and Internet Explorer 5.2 or newer. 

Speed 

Qurio recommends that you have a high- 
speed Internet connection. However, 
your friends and family who have dial-up 
Internet connections can still view your 
pictures, download them to print from 
their PCs, and order prints from Qurio. 

Qurio has another cool feature that pre- 
vents your computer from slowing 
down during times of high traffic, say 
when 100 of your friends simultaneously 
try to access one of your pictures. Qurio 
set up a network of servers that makes 
copies of recently accessed photos on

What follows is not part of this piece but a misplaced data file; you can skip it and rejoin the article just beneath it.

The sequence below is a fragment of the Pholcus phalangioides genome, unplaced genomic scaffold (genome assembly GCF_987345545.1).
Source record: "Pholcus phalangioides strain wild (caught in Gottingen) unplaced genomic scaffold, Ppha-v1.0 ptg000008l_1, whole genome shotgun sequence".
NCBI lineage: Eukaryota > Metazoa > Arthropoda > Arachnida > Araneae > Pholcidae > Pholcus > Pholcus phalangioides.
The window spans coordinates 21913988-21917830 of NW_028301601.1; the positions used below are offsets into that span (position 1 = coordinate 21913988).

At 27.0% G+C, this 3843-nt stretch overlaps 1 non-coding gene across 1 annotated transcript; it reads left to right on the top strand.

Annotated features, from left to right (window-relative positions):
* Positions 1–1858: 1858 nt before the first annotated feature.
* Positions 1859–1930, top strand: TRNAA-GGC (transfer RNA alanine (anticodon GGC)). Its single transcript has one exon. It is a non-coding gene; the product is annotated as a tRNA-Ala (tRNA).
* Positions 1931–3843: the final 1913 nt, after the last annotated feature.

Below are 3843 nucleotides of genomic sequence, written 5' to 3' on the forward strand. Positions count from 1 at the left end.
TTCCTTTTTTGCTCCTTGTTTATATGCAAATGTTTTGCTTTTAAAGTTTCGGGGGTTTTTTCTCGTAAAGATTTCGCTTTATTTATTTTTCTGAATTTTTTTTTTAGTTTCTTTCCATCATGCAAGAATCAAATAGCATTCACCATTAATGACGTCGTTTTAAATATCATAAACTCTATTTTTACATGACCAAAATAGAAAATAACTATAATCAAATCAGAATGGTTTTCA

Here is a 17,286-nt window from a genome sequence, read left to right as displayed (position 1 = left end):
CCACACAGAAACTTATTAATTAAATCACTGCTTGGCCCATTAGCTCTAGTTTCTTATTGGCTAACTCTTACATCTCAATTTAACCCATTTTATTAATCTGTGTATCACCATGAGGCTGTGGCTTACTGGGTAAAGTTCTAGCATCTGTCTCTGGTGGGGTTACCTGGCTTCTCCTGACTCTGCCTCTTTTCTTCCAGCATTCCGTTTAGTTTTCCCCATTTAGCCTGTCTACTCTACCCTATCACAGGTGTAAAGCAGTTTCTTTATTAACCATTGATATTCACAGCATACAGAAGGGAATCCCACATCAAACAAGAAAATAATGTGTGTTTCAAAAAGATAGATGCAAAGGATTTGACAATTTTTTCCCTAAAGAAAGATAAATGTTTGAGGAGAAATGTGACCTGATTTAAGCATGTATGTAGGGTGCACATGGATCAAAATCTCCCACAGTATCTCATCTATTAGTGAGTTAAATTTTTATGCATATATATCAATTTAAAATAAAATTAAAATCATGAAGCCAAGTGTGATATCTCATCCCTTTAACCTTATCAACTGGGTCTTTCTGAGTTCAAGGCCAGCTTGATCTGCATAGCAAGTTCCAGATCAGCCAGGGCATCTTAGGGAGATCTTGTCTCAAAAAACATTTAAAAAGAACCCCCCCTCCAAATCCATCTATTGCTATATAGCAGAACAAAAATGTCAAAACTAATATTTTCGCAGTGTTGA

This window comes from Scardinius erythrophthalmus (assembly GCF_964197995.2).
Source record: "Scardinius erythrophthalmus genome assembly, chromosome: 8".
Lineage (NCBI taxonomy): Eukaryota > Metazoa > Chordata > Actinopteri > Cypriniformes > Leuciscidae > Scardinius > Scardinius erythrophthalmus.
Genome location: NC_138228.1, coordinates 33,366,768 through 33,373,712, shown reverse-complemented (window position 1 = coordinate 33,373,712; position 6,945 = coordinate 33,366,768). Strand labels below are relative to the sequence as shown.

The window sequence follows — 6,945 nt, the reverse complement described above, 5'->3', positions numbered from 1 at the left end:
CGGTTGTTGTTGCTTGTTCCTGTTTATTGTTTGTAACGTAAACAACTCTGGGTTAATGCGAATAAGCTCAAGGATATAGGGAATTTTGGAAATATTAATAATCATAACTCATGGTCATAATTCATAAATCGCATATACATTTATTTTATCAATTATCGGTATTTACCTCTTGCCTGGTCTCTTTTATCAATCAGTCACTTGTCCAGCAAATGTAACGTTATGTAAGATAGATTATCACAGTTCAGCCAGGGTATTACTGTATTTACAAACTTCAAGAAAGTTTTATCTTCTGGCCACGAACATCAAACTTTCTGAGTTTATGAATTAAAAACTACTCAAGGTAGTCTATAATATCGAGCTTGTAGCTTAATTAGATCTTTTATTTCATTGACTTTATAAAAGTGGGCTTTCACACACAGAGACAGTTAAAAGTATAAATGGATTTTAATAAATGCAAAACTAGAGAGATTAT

its servers. If your computer is bom- 
barded with multiple requests, your 
friends will instead access Qurio's server 
for your popular pictures. Qurio also 
double-checks its copy with your copy 
to make sure your friends get the most 
recent version of the picture. 

Use Qurio 

Using Qurio is easy. First, you'll want to 
import your photos. Find the folder 



containing the pictures, right-click the 
folder, and select Import To Qurio. 
Qurio prompts you to enter informa- 
tion to identify the photos. Once you've 
imported the pictures, you can view 
your album or invite friends and family 
to see it. 

Qurio makes it easy to import a great 
number of photos located in various sub- 
folders with one easy step. For example, 
to bring all of the pictures in your My 
Pictures folder and subfolders into Qurio, 



follow the same steps as a regular import. 
Qurio creates albums using the folder 
names you have in My Pictures and